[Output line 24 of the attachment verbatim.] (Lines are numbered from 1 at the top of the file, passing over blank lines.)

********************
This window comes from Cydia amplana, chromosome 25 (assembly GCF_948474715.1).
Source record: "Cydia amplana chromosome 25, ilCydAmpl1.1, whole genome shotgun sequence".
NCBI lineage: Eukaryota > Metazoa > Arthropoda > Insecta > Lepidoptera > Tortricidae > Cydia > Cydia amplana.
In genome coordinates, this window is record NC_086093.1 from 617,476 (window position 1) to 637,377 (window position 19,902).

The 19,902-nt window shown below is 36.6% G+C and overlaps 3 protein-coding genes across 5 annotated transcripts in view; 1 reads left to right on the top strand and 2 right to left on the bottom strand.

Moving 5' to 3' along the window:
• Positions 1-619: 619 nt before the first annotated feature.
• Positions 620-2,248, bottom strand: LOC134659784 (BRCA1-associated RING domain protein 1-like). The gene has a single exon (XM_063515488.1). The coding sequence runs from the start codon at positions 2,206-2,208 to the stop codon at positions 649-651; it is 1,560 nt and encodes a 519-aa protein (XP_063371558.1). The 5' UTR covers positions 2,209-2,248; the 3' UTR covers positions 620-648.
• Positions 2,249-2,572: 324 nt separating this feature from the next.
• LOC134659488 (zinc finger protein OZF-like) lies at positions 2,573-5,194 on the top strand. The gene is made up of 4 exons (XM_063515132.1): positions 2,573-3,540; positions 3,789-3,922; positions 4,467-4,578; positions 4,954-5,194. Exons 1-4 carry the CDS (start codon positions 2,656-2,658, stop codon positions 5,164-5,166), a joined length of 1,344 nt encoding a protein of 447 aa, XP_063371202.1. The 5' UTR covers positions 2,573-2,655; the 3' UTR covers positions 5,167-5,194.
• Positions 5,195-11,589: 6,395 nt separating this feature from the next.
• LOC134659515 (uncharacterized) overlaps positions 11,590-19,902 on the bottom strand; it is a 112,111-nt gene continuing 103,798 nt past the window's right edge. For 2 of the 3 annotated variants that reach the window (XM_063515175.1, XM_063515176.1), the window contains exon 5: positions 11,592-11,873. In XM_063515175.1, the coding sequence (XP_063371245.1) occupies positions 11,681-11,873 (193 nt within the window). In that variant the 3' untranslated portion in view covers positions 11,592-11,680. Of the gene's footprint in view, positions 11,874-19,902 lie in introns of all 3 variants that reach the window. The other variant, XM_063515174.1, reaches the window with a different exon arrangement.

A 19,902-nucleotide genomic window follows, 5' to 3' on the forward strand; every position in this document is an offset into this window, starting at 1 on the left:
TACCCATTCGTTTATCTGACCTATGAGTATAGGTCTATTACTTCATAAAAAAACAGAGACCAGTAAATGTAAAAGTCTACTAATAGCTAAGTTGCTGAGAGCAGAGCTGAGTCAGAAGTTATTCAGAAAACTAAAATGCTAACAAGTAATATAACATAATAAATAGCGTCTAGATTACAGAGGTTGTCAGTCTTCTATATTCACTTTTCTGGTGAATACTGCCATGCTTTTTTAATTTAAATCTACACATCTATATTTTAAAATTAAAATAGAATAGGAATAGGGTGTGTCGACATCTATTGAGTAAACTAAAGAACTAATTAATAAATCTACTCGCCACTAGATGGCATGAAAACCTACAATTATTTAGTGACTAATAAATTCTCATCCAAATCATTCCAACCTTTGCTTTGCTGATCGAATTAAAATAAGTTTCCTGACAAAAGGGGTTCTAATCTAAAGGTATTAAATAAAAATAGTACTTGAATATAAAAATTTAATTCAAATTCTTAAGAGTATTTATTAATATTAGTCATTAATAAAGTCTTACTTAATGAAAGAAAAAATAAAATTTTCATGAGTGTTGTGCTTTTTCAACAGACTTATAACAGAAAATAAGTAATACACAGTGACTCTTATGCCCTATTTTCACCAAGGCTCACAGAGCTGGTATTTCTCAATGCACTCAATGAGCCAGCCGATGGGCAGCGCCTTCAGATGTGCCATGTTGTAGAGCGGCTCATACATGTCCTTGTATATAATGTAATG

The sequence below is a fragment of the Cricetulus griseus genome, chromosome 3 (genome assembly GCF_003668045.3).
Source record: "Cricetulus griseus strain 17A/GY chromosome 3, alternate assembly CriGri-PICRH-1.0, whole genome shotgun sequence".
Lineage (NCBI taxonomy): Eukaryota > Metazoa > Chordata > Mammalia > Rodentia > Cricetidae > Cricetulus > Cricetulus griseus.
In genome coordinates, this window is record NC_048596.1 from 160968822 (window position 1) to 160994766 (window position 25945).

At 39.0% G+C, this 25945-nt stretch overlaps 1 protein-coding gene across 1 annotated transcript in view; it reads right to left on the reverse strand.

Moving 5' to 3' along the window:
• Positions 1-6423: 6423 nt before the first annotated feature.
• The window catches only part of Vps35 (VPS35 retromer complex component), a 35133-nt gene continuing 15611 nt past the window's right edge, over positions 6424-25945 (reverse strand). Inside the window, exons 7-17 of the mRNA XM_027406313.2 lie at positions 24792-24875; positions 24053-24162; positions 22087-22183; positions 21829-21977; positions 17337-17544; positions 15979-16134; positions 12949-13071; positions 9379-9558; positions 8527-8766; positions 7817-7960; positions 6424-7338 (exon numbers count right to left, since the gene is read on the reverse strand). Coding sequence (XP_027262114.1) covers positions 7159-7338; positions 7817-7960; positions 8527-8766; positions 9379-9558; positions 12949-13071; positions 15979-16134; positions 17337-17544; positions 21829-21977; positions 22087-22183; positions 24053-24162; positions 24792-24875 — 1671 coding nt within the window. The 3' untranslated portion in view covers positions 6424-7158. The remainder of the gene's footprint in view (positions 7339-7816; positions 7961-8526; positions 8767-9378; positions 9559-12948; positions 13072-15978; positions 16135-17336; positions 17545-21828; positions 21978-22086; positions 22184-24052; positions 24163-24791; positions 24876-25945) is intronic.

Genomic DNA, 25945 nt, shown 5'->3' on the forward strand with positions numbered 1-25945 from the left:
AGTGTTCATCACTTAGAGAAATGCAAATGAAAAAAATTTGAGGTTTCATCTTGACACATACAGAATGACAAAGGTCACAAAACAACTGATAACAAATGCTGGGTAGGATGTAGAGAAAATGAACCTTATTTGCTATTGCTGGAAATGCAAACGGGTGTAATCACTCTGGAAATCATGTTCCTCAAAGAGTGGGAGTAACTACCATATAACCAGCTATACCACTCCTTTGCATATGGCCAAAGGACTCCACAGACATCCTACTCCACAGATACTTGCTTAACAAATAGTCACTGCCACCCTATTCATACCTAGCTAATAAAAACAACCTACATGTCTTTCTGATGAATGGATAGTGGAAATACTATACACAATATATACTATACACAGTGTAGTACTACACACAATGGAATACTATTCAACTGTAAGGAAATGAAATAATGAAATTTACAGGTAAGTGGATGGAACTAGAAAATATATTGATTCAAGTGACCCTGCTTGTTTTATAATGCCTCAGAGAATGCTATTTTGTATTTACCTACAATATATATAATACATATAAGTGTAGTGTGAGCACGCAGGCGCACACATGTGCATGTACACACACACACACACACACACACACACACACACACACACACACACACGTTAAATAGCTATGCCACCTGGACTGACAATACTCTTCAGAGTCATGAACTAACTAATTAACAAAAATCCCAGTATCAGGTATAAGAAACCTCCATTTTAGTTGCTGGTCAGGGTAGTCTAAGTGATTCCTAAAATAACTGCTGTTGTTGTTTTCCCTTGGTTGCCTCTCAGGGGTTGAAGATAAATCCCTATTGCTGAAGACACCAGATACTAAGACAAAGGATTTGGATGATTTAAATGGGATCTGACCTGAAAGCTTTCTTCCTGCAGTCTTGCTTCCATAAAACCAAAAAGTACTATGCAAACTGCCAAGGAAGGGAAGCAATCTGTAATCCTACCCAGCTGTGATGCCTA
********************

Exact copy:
AGTGTTCATCACTTAGAGAAATGCAAATGAAAAAAATTTGAGGTTTCATCTTGACACATACAGAATGACAAAGGTCACAAAACAACTGATAACAAATGCTGGGTAGGATGTAGAGAAAATGAACCTTATTTGCTATTGCTGGAAATGCAAACGGGTGTAATCACTCTGGAAATCATGTTCCTCAAAGAGTGGGAGTAACTACCATATAACCAGCTATACCACTCCTTTGCATATGGCCAAAGGACTCCACAGACATCCTACTCCACAGATACTTGCTTAACAAATAGTCACTGCCACCCTATTCATACCTAGCTAATAAAAACAACCTACATGTCTTTCTGATGAATGGATAGTGGAAATACTATACACAATATATACTATACACAGTGTAGTACTACACACAATGGAATACTATTCAACTGTAAGGAAATGAAATAATGAAATTTACAGGTAAGTGGATGGAACTAGAAAATATATTGATTCAAGTGACCCTGCTTGTTTTATAATGCCTCAGAGAATGCTATTTTGTATTTACCTACAATATATATAATACATATAAGTGTAGTGTGAGCACGCAGGCGCACACATGTGCATGTACACACACACACACACACACACACACACACACACACACACACACACACGTTAAATAGCTATGCCACCTGGACTGACAATACTCTTCAGAGTCATGAACTAACTAATTAACAAAAATCCCAGTATCAGGTATAAGAAACCTCCATTTTAGTTGCTGGTCAGGGTAGTCTAAGTGATTCCTAAAATAACTGCTGTTGTTGTTTTCCCTTGGTTGCCTCTCAGGGGTTGAAGATAAATCCCTATTGCTGAAGACACCAGATACTAAGACAAAGGATTTGGATGATTTAAATGGGATCTGACCTGAAAGCTTTCTTCCTGCAGTCTTGCTTCCATAAAACCAAAAAGTACTATGCAAACTGCCAAGGAAGGGAAGCAATCTGTAATCCTACCCAGCTGTGATGCCTA